We offer free fire extinguisher training for your group or place of business. Bring your own fire extinguishers and the Fire District will provide the rest. The hands-on class is designed to allow trainees to use an extinguisher to put out a real fire providing very valuable scenarios to learn from.
Elements included in the training include the following valuable tips.
Fire Extinguishers at Work or Home
If there is a fire, follow the fire emergency plan for your company or your home fire escape plan. Make sure you dial 9-1-1. Designated trained employees will evaluate the small fire and decide if it is safe to fight. If at home, talk to family members in advance about how to use extinguishers to put out small fires.
The Five Classes of Fire
To be effective, portable fire extinguishers must match the fire you are fighting. There are five classes of fires and all extinguishers are labeled with standard letters and symbols for the class of fires they can put out.
- Class A: fires involve ordinary combustibles such as wood, cloth, and paper.
- Class B: fires involve flammable liquids, such as gasoline, oil and some paints and solvents.
- Class C: fire involve energized electrical equipment, such as power tools, wiring, fuse boxes, computers, TV’s and electric motors.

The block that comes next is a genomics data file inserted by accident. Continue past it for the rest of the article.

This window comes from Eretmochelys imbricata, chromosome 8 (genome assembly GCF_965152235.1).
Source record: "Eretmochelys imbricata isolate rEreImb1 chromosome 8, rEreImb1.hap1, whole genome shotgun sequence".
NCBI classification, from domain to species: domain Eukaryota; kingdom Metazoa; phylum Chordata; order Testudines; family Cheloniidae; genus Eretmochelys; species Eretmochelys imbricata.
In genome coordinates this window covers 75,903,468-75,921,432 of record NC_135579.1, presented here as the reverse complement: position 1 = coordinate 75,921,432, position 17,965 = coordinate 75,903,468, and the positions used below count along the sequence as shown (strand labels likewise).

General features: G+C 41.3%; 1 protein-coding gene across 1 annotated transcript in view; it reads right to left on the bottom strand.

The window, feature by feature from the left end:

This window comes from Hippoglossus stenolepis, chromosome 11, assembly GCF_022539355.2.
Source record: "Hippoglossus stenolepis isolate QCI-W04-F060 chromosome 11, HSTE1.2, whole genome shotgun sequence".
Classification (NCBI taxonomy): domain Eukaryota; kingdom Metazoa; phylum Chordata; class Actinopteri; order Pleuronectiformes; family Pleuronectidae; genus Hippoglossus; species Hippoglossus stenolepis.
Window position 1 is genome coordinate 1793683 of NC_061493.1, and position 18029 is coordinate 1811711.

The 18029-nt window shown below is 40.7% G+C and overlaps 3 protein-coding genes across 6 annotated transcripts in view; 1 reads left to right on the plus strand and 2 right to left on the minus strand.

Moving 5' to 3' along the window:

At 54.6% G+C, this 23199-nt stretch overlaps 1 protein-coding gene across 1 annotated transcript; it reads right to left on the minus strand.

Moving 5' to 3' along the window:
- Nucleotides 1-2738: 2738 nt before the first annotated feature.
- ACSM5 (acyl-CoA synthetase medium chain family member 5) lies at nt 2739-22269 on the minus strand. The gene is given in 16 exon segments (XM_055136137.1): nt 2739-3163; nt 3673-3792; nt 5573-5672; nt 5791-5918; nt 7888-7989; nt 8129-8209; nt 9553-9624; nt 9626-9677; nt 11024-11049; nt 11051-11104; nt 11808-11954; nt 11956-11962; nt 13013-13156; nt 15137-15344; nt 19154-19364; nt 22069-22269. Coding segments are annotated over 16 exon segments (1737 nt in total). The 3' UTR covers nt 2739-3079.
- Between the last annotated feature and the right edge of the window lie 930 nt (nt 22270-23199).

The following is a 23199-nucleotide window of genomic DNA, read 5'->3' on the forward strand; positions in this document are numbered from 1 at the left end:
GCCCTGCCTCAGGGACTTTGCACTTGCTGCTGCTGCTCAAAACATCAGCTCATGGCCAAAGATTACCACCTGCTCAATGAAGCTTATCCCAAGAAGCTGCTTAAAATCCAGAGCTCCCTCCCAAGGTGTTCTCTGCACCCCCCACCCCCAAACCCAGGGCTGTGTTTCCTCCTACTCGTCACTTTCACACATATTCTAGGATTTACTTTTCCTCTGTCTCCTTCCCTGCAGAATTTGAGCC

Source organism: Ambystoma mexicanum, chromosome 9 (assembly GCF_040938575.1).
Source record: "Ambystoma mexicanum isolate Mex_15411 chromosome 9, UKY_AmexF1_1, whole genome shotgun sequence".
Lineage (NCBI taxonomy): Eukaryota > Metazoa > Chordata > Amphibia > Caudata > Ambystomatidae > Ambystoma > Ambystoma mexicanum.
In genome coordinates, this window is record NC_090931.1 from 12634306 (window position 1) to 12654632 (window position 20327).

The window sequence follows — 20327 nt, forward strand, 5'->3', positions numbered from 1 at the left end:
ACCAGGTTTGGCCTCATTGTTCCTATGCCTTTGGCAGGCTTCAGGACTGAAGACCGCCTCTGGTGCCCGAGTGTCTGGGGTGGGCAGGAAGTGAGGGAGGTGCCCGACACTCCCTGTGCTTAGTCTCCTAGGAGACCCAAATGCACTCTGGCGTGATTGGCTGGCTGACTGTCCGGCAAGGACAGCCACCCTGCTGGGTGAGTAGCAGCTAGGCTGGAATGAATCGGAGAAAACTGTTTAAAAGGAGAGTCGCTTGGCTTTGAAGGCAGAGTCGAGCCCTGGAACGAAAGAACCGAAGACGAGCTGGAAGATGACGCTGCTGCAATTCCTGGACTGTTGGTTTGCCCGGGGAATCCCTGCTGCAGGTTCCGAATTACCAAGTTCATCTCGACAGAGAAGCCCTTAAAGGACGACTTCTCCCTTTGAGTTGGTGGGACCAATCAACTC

- Class D: fires involve combustible metals, such as magnesium or sodium; Fighting Class D fires require specialized training.
- Class K: fires involve cooking oils used in commercial cooking equipment.
Things to Know
- It is dangerous to use water or an extinguisher labeled only for Class A fires on a fire involving flammable liquids or energized electrical equipment.
- Extinguishers for Class D fires must match the type of metal that is burning. The metals will be listed on the label.
- Use only extinguishers labeled for Class K fires for fighting a fire in a commercial grease fryer. Multipurpose extinguishers – labeled Class A, B, and C fires – aren’t appropriate.
Before Fighting a Fire, Be Sure
- You have been trained to operate the extinguisher.
- Everyone not designated to use extinguishers is leaving the area, someone has sounded the alarm and called 9-1-1.
- You have an unobstructed escape route in case you can’t put out the fire.
- Make sure the fire is small, confined and not spreading.
- You know what’s burning and your extinguisher is right for the fire.
PASS: Using Portable Extinguishers
When using a fire extinguisher, keep your back to a clear exit and stand six to eight feet away from the fire. Remember the acronym PASS:
- P – Pull the pin that unlocks the operating lever.
- A – Aim low and point the extinguisher nozzle or hose at the base of the fire.
- S – Squeeze the lever above the handle to discharge the extinguishing agent. To stop the discharge, release the lever.
- S – Sweep the nozzle or hose from side to side. Keep the extinguisher aimed at the base of the fire and sweep back and forth until the flames appear to be out.
- Watch the fire area. If the fire re-ignites, repeat the process.
- Have the fire department inspect the fire site, even if you think you’ve extinguished the fire.
- Evacuate the area if the fire does not go out.
- Extinguishers should be installed within easy reach, so they can be accessed quickly while the fire is small, and near doors, so anyone using them will have a safe escape route.
- Extinguishers need to be inspected frequently, so they will operate properly.